Director: Wes Anderson
Nominated: Best Original Screenplay
Moonrise Kingdom is a strange little film, that revolves around two young dysfunctional outcasts. Anderson provides support for his young actors by surrounding them with well established actors, Bruce Willis, Edward Norton, Bill Murray, Tilda Swinton and Frances McDormand. There is a tongue in cheek tone to their performances which comes from the very straight way they play characters that are overblown and almost caricatures.
Everything is just a little bit heightened and at the same time very straightly played. The whole film is suffused in yellows and browns. They are by far the dominant colors, very much evident in the Khaki Scouts uniforms. The Khaki Scouts camp made me chuckle as it reminded me of my own time camping as a Scout. At the same time I was thinking how ridiculous some of their activities were. It was like Anderson had taken the activities known to Scouts and played them from the point of view of someone who only has the vaguest notion of what Scouting actually consists of, like pioneering projects with the impractically high treehouse on an extremely spindly tree.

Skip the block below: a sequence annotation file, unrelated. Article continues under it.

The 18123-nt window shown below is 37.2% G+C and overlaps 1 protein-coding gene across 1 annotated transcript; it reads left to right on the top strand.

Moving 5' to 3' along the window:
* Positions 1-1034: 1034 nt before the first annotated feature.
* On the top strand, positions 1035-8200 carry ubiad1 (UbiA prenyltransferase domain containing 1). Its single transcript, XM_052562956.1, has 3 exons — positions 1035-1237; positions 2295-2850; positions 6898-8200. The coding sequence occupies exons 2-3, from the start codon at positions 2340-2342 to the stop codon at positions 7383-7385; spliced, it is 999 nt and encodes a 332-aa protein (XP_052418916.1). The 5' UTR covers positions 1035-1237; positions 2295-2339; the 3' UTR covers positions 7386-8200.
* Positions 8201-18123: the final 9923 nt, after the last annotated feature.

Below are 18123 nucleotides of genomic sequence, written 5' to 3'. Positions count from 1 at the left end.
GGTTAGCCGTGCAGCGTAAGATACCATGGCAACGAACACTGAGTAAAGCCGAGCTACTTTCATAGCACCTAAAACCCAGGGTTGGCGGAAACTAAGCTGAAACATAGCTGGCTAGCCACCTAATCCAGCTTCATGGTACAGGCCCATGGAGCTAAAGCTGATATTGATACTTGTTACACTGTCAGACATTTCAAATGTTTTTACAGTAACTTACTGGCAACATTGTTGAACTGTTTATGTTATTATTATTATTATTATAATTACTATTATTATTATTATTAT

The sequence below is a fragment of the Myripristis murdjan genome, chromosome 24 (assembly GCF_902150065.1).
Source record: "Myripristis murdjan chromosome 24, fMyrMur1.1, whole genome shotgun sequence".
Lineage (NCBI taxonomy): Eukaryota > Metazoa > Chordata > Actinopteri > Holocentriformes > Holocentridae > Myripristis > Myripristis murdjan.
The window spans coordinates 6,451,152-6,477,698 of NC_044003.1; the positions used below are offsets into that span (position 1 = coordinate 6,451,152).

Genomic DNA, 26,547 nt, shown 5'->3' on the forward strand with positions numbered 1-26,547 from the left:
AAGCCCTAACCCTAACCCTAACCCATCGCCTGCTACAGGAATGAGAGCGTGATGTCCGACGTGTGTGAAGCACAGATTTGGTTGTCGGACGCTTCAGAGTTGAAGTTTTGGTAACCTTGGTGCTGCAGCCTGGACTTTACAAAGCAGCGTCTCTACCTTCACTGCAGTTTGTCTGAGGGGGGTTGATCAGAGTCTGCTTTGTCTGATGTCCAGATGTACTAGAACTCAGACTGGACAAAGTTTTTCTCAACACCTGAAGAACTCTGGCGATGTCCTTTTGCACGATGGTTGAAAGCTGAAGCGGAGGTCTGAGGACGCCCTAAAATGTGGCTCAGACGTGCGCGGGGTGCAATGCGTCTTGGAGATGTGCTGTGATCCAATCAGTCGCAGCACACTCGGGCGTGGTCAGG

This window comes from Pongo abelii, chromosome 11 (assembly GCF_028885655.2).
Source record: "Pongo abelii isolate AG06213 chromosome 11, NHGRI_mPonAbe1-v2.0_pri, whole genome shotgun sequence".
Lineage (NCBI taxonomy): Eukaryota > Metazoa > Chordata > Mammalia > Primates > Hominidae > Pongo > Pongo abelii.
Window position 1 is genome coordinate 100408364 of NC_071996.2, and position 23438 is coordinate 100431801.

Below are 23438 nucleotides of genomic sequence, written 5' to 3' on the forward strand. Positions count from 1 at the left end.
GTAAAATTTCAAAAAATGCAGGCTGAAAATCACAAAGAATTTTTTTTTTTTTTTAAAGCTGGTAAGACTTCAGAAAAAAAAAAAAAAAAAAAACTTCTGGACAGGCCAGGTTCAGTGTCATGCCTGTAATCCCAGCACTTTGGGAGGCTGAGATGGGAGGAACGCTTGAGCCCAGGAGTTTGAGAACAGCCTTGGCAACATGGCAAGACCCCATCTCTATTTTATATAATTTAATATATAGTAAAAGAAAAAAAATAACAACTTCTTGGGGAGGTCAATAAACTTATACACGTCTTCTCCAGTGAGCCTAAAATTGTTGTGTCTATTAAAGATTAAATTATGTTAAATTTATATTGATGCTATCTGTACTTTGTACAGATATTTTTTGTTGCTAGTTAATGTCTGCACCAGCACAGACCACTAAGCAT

Jared Gilman and Kara Hayward as the two young leads, Sam and Suzy, are compelling to watch in their unusual journey. Both are unhappy in their lives and seek solace in each other. Suzy is beautiful and has that hard confidence of someone angry with her life. Their relationship contains the awkwardness of first discoveries of the opposite sex.
Like I said it’s a strange little film and not one that I think would appeal to the cinema going audience at large. That’s not to say it is an unappealing film, far from it, I was completely compelled all the way through, and it wouldn’t be up for an Oscar if it was unappealing. But I think few people would be willing to sit through a film with a unique style and sense of humor like Moonrise Kingdom. I can see it as more of an independent, art-house film that appeals to a niche audience. I’m aware that some people may call me a film snob for this but I think I hold a more realistic view of how people approach cinema.